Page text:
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What are the odds of enjoying March Madness now?

A sign for March Madness is seen on a seat during the second half of a Sweet 16 college basketball game between Baylor and USC on Saturday. Associated Press

Like many Americans, I love March Madness. I still consider the night of March 22, 1990, when my local college team won one of the greatest victories in NCAA basketball tournament history, one of the most exciting moments of my life. Of course, a strong emotional attachment to a particular team isn’t the only reason why people love March Madness: The money they have on the line adds an extra thrill. Part of the annual tradition is the office bracket pool — in the age of remote work, it’s one of the few things that brings colleagues together.

Now that gambling has taken a dark turn. Since the Supreme Court’s 2018 decision ending the prohibition on sports gambling in most states, March Madness betting has become easier and more accessible. As a result, more people are betting not against their co-workers, but through online gambling sites. In fact, per capita wagers on the NCAA tournament are expected to be larger than the Super Bowl this year.

Add it all up, and the outcome is clear: Americans have an unhealthy relationship with risk.

My libertarian impulses are too strong to oppose the legalization of sports gambling. But I am not sure it should be quite so easy to do, either. This gambling boom has been made possible by technology — specifically, the apps on our phones. Not to mention the betting parlors in many professional sports arenas. Now even many universities themselves are promoting gambling on campus.

The amount of money Americans spend gambling has exploded in recent years. Much of it is sports gambling, as casino revenues have not grown nearly as much. Mobile apps and websites accounts for a large share of the boom; 30 states now allow sports betting on mobile sites. It is a $320 billion business.

It’s extraordinary that regulators have allowed gambling to become so accessible. For some people, gambling may be harmless fun, but many others are developing a serious problem — and younger people are a fast-growing segment of problem gamblers. There are also concerns that there could be more match-fixing.

This lax regulatory attitude is all the more surprising considering the many rules and laws preventing people from taking healthy and productive risks. Americans face many barriers to taking risk in their lives. Decisions such as moving, starting a business, even changing jobs — all are hamstrung by a mess of regulations, on such things as occupational licensing, construction and employer-provided health care. The result? Stagnating wages and an inability for many Americans to get ahead.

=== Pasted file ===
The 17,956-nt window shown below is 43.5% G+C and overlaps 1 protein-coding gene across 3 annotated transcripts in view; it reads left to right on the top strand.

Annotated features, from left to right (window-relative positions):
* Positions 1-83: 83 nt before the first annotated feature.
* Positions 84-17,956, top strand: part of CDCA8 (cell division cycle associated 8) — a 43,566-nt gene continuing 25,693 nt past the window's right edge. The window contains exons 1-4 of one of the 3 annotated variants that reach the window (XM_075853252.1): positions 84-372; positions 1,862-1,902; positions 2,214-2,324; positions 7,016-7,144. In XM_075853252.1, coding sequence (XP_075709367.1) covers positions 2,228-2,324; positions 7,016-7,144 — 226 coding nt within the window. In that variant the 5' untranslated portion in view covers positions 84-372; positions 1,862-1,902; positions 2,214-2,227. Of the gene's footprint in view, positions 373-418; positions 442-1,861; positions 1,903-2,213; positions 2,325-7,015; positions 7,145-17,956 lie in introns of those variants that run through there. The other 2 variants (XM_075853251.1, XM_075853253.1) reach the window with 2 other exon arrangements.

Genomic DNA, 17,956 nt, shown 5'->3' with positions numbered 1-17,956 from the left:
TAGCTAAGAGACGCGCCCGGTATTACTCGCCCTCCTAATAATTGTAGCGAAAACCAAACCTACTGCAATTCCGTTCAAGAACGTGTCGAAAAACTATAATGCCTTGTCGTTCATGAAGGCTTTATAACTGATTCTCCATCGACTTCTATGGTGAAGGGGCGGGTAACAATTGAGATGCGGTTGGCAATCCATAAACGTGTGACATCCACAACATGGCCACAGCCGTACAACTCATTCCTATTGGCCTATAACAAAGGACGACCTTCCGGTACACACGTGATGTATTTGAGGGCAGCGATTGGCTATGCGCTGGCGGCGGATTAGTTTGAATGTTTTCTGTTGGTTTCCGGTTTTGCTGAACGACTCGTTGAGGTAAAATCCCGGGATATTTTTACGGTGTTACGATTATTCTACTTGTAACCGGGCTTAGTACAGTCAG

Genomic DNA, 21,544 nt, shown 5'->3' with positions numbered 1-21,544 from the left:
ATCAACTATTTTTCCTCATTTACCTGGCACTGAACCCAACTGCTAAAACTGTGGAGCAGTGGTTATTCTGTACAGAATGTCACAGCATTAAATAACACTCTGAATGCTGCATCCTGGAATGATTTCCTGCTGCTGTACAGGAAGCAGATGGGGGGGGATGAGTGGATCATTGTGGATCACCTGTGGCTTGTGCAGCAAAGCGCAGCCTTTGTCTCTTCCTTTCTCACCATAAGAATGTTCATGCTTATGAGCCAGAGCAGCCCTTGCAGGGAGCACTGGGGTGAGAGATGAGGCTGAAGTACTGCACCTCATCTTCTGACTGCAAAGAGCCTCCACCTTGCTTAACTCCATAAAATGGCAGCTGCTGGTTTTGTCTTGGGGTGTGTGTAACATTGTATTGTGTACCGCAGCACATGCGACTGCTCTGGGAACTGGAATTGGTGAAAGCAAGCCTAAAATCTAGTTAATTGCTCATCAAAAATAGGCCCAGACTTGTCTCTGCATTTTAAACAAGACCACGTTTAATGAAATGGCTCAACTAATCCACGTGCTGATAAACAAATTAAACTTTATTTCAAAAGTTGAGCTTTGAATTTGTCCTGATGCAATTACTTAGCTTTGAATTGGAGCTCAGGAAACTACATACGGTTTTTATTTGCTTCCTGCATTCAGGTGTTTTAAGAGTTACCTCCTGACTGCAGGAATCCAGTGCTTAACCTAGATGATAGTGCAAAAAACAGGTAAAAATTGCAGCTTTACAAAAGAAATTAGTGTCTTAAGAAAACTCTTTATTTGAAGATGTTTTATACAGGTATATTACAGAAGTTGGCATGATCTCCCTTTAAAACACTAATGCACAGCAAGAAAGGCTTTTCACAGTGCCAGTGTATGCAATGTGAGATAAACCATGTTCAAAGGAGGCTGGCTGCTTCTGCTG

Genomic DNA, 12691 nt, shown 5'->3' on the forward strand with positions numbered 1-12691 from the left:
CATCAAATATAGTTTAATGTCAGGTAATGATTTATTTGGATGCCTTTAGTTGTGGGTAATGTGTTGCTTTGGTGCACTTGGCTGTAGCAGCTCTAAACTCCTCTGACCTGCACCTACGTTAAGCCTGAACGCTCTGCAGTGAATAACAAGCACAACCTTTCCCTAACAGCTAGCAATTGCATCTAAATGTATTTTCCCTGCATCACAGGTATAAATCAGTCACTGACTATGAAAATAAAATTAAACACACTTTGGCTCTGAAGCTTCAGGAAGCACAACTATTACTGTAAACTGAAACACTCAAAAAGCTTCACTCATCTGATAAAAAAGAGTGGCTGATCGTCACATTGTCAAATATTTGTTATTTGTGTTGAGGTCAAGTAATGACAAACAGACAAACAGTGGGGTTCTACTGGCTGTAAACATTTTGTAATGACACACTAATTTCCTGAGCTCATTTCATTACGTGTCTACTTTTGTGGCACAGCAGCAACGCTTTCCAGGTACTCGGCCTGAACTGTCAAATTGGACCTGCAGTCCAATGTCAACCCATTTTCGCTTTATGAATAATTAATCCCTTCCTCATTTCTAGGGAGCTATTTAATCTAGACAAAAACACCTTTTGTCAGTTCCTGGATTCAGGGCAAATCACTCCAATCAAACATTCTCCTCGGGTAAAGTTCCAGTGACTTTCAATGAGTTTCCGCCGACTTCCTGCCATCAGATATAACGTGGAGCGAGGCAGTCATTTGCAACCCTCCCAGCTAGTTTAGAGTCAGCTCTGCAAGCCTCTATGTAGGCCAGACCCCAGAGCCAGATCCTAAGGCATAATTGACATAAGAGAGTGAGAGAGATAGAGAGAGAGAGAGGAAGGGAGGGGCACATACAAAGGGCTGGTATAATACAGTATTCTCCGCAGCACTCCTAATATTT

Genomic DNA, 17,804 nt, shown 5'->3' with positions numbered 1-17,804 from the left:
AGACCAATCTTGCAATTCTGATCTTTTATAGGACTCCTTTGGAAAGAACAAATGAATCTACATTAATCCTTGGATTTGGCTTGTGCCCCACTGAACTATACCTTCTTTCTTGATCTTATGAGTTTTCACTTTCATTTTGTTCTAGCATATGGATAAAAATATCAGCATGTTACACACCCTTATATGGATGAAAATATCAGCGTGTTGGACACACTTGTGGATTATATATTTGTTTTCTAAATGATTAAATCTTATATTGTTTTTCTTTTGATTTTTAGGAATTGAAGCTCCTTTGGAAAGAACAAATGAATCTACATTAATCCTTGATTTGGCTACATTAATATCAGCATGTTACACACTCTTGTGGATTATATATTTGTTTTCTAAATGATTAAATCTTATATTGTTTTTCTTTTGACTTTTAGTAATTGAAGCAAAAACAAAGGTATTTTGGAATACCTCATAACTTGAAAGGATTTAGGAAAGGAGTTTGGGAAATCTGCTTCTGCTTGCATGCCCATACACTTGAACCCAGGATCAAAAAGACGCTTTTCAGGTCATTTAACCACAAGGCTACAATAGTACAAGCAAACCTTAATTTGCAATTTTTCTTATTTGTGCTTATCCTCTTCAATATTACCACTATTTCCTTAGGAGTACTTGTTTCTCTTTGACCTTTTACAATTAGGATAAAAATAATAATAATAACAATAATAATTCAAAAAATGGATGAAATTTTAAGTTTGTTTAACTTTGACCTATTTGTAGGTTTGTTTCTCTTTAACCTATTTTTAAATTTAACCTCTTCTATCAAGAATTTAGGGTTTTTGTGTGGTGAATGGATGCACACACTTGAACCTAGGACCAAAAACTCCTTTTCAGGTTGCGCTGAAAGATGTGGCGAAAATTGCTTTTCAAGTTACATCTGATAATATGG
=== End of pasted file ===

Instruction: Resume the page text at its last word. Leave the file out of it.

And then there are the cultural forces, such as a fetishization of safetyism that makes even low-stakes social interactions feel risky. In almost every realm of business and society, Americans are taking less risk, and being encouraged to do so.

Taking healthy risks — say, starting a business or moving — can create value on both a personal and macroeconomic level. Even investing in the market is productive, because it provides capital to businesses and can pay off handsomely for the investor.

In general, the U.S. has a regulatory structure that deprives Americans of agency and makes it harder for them to take risks that enhance their lives. There is one glaring exception: sports gambling, where the bets are zero-sum and the house usually wins. In a healthy society, it should be easier to invest in the stock market than to bet a fortune on a basketball game.

Odds are that more regulations are coming to sports betting. So far they mostly relate to advertising, though one idea is to ban gambling apps and allow gambling only in physical locations (it seems to be working in Delaware). But as long as states are enjoying the tax revenue that gambling brings, they probably won’t do anything very dramatic. Another approach might be for both the states and the federal government to engage in more systemic reform and foster more productive risk-taking.

Sports gambling is as old as civilization, and in small doses it can be enjoyable and improve social cohesion — like that annual office bracket pool. But as with so much else, technology is pushing people to the most extreme outcome. And as sports gambling has become too big and too easy, more healthy risk-taking has become too rare and too difficult.

Besides which, sports gambling is threatening to ruin one of my sweetest memories, and one of my favorite things about March Madness. Now when I watch someone hit a buzzer-beating shot, I feel a little less joyous, because I can’t help thinking about all those people who just lost far more money than they can afford.

Allison Schrager is a Bloomberg Opinion columnist covering economics. A senior fellow at the Manhattan Institute, she is author of “An Economist Walks Into a Brothel: And Other Unexpected Places to Understand Risk.”

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